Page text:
Inside the Mind of a Motorcycle Thief: Exclusive Interview

In the shadows of society lurks a figure whose life revolves around an illicit and dangerous pursuit – motorcycle theft.

In this eye-opening conversation, a motorcycle thief sheds light on the world of motorcycle theft, providing insights into his motivations, methods, and close encounters with the law. Despite his questionable actions, he opens up about the thrill and addiction that drove him deeper into the world of crime.

Delve into the mind of a motorcycle thief, exploring the complexities of his actions and the lessons we can learn to safeguard our beloved possessions.

Can you tell us about what you do?

My name is Jason, and I’m a motorcycle thief.

I won’t try to justify it, basically, what I do is scout the streets for motorcycles with little to no protection, and, well, I steal them. 

Either stripping them down for parts, selling them online as a quick flip, and sometimes, just keeping them.

Motorcycles are prime targets due to their high market demand and the ease with which they can be dismantled and sold as spare parts. They often lack proper security measures, making them vulnerable to theft.

How to protect your motorcycle from thieves

Why do you steal motorcycles?

I fell into the wrong crowd when I was young, that’s how most dumb shit starts.

I wanted to impress my mates, and I thought doing illegal stuff was the way to go about it.

Started off tagging trains and buses, eventually moving up to crimes that could make me money, stealing motorbikes.

I always rode dirt bikes when I was young, so that came in handy.

What happened the first time you stole a motorbike?

It started in 2015, my mate roped me in. I noticed that he was splashing around a lot more cash, buying fresh kicks, and new clothes.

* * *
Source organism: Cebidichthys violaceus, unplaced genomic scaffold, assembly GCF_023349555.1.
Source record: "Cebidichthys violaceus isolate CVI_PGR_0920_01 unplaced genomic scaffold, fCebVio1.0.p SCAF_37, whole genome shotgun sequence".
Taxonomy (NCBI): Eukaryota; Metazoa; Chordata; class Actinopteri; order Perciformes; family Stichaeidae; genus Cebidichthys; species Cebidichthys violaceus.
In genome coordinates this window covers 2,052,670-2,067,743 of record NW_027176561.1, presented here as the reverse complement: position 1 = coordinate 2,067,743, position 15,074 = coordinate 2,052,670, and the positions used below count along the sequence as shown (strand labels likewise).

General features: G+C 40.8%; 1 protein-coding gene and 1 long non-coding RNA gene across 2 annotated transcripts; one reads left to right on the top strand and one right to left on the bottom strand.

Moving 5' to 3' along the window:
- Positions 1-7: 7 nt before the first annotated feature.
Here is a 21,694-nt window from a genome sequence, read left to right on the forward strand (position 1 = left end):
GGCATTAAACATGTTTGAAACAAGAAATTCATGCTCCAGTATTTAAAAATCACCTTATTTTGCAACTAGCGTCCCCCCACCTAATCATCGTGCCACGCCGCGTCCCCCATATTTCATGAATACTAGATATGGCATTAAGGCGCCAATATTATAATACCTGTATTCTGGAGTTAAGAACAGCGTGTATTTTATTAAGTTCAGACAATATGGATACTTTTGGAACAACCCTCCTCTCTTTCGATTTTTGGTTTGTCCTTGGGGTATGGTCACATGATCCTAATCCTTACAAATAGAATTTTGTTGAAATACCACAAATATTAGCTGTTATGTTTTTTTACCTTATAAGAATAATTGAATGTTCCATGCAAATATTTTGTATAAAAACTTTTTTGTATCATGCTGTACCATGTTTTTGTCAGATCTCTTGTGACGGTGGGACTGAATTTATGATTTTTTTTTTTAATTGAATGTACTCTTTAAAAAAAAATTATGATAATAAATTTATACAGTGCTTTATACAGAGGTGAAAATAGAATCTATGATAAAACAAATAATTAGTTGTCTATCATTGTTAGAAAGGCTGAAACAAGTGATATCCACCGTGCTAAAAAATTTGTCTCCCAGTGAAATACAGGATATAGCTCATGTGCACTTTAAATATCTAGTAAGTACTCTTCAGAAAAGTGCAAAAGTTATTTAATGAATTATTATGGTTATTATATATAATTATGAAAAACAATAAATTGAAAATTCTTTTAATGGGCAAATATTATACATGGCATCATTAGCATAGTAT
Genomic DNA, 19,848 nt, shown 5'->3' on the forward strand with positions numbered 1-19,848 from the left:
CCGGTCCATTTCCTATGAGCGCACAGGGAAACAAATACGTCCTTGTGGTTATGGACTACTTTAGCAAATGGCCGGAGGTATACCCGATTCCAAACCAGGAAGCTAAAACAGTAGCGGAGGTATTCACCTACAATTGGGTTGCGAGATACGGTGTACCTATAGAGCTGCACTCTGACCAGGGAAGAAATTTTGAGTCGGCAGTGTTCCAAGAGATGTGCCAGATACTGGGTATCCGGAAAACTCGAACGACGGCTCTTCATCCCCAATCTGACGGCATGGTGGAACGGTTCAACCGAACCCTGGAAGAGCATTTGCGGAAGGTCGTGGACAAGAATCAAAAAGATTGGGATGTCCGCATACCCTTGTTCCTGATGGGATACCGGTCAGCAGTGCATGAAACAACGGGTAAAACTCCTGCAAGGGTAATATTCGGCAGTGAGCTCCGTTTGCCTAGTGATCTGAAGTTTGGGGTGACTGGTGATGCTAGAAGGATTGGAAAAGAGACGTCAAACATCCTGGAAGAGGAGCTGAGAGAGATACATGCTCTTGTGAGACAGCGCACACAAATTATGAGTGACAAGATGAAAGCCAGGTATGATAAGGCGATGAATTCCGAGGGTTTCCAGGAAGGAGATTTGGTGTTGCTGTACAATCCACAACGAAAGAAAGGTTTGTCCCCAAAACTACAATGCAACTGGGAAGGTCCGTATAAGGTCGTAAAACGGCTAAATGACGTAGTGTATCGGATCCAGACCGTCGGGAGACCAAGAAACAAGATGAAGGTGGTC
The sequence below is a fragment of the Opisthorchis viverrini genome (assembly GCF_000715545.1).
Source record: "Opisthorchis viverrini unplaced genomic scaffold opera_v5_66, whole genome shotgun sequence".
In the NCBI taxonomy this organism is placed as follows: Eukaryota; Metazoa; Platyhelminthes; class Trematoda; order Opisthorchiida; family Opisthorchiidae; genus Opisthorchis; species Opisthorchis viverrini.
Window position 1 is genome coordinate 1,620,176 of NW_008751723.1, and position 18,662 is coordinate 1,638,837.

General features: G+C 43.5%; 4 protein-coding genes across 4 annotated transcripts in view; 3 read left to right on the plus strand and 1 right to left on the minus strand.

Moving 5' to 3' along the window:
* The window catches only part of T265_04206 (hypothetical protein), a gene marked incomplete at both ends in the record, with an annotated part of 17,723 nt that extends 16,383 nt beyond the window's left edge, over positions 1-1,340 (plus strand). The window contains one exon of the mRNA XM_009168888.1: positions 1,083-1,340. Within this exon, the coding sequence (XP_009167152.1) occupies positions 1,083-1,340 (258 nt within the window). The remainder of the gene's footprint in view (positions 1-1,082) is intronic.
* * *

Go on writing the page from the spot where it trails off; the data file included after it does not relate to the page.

I asked him what had changed, and he told me he would cut me into his profit if I took on some of the risks.

I agreed, but I didn’t ask any questions, I didn’t think it would be too risky.

Later that night, I was speeding past street lights on a stolen CBR125. In way over my head.

Fact about Motorcycle Theft

Earlier that afternoon, Joseph (not a very stereotypical name) had spotted the CBR125, and after a quick glance, found that it was poorly protected. 

He picked me up later that night on his own bike and drove me to the site. 

It was a beautiful black beastly machine.

As I was fawning over the motorcycle, Joe had already hopped off his bike and was breaking the lock on the CBR and shimmying the key. He was done in a flash. 

My heart beat out of my chest speeding down the road.

I took like 4 wrong turns in the heat of the moment, I couldn’t think straight, but by god, it was thrilling.

I made it to the location where my bike was parked and dropped off the CBR.

Got some nice coin, but it was the thrill that hooked me and caused the addiction.

I kept an eye out on the news for the next couple of days but didn’t hear anything.

A weird, electrifying feeling pulsed through my body every time I turned on the news, I thought for sure my face would appear. But there was nothing.

How do you steal a motorcycle?

There are two main ways I go about it: either cutting/breaking the lock or picking it.

The first is faster and louder, however, picking a lock is way less incriminating and quieter.

No one is going to question you (except the owner) if you’re putting something that looks like a key into a lock.

But you bet your ass you’ll be tackled breaking out an angle grinder or bolt cutters, especially if there are any bikes around.

There is a third way to steal a bike, but this method involves the most risk.    

Using a van and multiple people. Even with a 150 kg bike, three guys can lift that, 50 kg each.

However, I’d advise against it. You can’t escape the police in a van but you can on a bike.

Even if you somehow avoid custody, there is no honour among thieves, you’re only as strong as your weakest link.

The theft process involves a delicate balance between speed, skill, and avoiding detection. Teamwork is a double-edged sword, as it provides more muscle but also increases the risk of being caught.